The Indian Air Force's long-delayed plan to buy over 100 foreign-designed fighters has made little progress in the past two decades. The latest iteration of the plan came in April 2018, when the Indian Air Force formally launched a process to buy 114 fighters in a deal estimated to be worth around $15 billion.
The Indian Air Force was also simultaneously negotiating with HAL to buy 83 units of the indigenously designed Tejas fighter at an estimated cost of $6 billion. The Indian Air Force had already ordered 40 Tejas jets from HAL.
On Thursday, Chief of Defence Staff General Bipin Rawat indicated that the Indian Air Force was “switching” to the Tejas in place of foreign options.
In an interview to Bloomberg, Rawat said, “The Indian Air Force is switching that [order for foreign fighters] to the LCA. The IAF is saying, I would rather take the indigenous fighter, it is good.”
Rawat argued that the induction of additional Tejas fighters will help India emerge as a key exporter of defence equipment, citing the "relatively low price" of the jets.
Rawat described the proposed move to buying indigenous Tejas fighters as a "shift to start using locally made weaponry". Rawat was quoted by Bloomberg as saying, "The defence forces will be using a lot more domestically produced goods, and there is an understanding there may be some quality issues in the beginning, but these will be improved."
Rawat told Bloomberg, "The artillery guns, air defence systems and radars will all be indigenous systems as well. We are doing well with artillery guns and in air defence systems. We are also looking at ammunition manufacturing in our country in a very big way.”
A possible switch to the Tejas in place of foreign fighters would be considered a major change in priority for the Indian Air Force. Seven aircraft were in contention for the contract for 114 fighters. These included a customised version of the US-designed F-16 called the F-21 and the French Dassault Rafale. In 2015, the Narendra Modi government cancelled a tender to buy 126 Rafale jets and instead opted for an outright purchase of 36 Rafale fighters from France.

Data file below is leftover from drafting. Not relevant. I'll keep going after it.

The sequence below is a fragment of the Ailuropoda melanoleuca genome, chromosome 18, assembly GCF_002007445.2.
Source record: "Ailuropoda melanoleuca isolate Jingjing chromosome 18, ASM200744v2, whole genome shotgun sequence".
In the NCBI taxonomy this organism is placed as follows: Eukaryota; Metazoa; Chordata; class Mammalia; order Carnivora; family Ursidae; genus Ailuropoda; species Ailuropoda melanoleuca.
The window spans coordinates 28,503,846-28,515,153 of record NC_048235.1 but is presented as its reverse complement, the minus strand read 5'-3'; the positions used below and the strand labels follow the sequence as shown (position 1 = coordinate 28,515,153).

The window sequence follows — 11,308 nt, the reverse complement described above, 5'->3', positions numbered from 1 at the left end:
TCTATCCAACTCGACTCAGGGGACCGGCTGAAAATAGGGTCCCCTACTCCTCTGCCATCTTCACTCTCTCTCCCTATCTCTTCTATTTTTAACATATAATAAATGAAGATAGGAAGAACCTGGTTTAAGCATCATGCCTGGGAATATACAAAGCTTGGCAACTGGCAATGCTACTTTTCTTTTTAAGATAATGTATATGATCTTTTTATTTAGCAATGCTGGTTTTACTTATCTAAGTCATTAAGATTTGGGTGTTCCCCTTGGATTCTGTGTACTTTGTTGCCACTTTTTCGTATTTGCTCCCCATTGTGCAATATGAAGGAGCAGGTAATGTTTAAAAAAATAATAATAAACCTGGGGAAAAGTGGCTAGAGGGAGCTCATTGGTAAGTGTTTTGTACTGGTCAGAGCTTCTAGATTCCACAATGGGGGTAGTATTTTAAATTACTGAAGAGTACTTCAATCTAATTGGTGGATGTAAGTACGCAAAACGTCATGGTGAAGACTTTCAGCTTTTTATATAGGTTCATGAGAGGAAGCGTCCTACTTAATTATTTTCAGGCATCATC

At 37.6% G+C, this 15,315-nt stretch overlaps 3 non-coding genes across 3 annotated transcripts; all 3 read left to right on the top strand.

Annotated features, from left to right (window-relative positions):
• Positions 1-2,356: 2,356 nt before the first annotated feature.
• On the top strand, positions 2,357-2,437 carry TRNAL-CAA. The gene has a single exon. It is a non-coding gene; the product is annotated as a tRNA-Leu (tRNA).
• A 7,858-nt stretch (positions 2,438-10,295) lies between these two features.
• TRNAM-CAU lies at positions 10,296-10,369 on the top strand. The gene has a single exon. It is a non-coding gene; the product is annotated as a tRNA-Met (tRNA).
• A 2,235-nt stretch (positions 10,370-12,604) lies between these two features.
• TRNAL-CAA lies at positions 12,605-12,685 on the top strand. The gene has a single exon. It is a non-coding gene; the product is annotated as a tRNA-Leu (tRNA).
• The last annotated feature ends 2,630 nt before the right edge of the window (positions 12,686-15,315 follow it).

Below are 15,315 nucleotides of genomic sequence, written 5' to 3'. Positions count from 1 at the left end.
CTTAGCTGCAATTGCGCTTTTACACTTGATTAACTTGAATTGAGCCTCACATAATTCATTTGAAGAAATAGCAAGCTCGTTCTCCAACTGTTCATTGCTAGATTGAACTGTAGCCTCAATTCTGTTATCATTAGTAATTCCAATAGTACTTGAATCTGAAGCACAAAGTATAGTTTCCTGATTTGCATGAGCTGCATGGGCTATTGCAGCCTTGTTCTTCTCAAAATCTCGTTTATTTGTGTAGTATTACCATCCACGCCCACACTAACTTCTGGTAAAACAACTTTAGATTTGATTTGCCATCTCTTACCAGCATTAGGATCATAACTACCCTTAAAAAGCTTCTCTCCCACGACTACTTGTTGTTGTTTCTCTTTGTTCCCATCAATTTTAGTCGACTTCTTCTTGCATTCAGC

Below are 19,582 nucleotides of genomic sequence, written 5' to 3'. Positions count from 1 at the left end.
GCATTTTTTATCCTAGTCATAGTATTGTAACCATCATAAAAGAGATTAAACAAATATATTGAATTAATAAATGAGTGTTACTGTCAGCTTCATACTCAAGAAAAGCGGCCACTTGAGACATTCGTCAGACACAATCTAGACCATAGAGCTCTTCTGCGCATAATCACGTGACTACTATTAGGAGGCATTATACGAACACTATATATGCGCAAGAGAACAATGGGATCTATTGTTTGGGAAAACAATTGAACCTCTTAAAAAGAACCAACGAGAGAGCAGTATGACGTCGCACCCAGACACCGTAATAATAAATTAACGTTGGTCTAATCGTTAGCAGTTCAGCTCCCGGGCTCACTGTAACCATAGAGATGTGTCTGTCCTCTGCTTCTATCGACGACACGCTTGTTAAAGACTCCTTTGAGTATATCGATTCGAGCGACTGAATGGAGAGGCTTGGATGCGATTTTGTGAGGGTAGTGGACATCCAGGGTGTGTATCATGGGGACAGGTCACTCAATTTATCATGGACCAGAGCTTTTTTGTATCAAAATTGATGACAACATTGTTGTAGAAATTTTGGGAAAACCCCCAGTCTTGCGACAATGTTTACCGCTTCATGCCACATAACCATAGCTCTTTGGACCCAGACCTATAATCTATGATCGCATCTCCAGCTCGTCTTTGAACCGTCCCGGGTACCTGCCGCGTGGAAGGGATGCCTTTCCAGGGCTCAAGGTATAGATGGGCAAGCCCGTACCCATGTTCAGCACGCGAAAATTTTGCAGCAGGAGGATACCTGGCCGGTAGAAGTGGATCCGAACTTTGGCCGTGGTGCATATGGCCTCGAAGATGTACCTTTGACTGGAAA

Interestingly, in 2017, it was reported that the Indian Air Force had complained that the Tejas in its current configuration was "far behind" competitors like the F-16 and the Swedish Gripen. The Indian Air Force complained about parameters such as poor aerial endurance and weapons load and higher maintenance costs of the Tejas.
The 83 Tejas jets the Indian Air Force is buying will be of an improved MK1A configuration, which will have more capable electronics, radar and air-to-air refuelling capability. In addition, the DRDO is working on an advanced version of the Tejas, which was initially called the Tejas Mk2. In 2019, the Tejas MK2 project was renamed the Medium Weight Fighter. The Medium Weight Fighter will have design enhancements, a higher-thrust engine and more weapons carriage capability. However, the Medium Weight Fighter is expected to fly only by 2022.
In 2018, the Indian Air Force reportedly committed to buying 201 Tejas MK2 fighters if it met performance requirements. If such an order materialised, it would mean the Indian Air Force would have a total fleet of 324 Tejas jets.
While the Tejas is considered an indigenous fighter, many of its core systems are of foreign origin. The current Tejas variants use a General Electric F404 engine, while the Medium Weight Fighter will have the F414 engine from the same company. In addition, Tejas uses a British ejection seat and an Israeli-origin radar. The Tejas is also equipped with Russian and Israeli air-to-air missiles.